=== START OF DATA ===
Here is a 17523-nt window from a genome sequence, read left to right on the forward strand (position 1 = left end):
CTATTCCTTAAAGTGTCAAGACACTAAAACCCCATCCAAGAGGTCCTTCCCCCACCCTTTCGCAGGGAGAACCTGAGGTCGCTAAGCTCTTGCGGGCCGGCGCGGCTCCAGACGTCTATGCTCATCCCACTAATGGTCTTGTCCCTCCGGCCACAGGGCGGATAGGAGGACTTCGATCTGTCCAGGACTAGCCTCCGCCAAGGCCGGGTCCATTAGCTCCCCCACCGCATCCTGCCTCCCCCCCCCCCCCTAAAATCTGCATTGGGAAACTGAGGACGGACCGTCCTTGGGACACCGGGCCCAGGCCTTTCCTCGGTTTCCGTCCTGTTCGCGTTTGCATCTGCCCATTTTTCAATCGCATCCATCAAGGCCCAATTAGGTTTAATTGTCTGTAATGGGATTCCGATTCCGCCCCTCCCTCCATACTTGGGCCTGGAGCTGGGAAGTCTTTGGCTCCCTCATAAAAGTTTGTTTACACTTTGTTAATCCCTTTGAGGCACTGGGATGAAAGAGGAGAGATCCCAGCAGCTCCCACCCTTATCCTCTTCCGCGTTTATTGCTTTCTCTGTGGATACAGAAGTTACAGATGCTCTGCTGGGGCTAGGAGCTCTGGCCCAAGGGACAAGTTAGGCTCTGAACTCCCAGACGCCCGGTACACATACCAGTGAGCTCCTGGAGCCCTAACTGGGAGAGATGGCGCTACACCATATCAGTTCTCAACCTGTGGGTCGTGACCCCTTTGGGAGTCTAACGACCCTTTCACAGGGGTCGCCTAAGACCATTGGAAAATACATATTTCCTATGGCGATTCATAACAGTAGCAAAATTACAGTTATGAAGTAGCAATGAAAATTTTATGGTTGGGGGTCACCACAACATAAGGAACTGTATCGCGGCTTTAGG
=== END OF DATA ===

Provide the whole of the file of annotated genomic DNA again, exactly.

Here is a 17523-nt window from a genome sequence, read left to right on the forward strand (position 1 = left end):
CTATTCCTTAAAGTGTCAAGACACTAAAACCCCATCCAAGAGGTCCTTCCCCCACCCTTTCGCAGGGAGAACCTGAGGTCGCTAAGCTCTTGCGGGCCGGCGCGGCTCCAGACGTCTATGCTCATCCCACTAATGGTCTTGTCCCTCCGGCCACAGGGCGGATAGGAGGACTTCGATCTGTCCAGGACTAGCCTCCGCCAAGGCCGGGTCCATTAGCTCCCCCACCGCATCCTGCCTCCCCCCCCCCCCCTAAAATCTGCATTGGGAAACTGAGGACGGACCGTCCTTGGGACACCGGGCCCAGGCCTTTCCTCGGTTTCCGTCCTGTTCGCGTTTGCATCTGCCCATTTTTCAATCGCATCCATCAAGGCCCAATTAGGTTTAATTGTCTGTAATGGGATTCCGATTCCGCCCCTCCCTCCATACTTGGGCCTGGAGCTGGGAAGTCTTTGGCTCCCTCATAAAAGTTTGTTTACACTTTGTTAATCCCTTTGAGGCACTGGGATGAAAGAGGAGAGATCCCAGCAGCTCCCACCCTTATCCTCTTCCGCGTTTATTGCTTTCTCTGTGGATACAGAAGTTACAGATGCTCTGCTGGGGCTAGGAGCTCTGGCCCAAGGGACAAGTTAGGCTCTGAACTCCCAGACGCCCGGTACACATACCAGTGAGCTCCTGGAGCCCTAACTGGGAGAGATGGCGCTACACCATATCAGTTCTCAACCTGTGGGTCGTGACCCCTTTGGGAGTCTAACGACCCTTTCACAGGGGTCGCCTAAGACCATTGGAAAATACATATTTCCTATGGCGATTCATAACAGTAGCAAAATTACAGTTATGAAGTAGCAATGAAAATTTTATGGTTGGGGGTCACCACAACATAAGGAACTGTATCGCGGCTTTAGG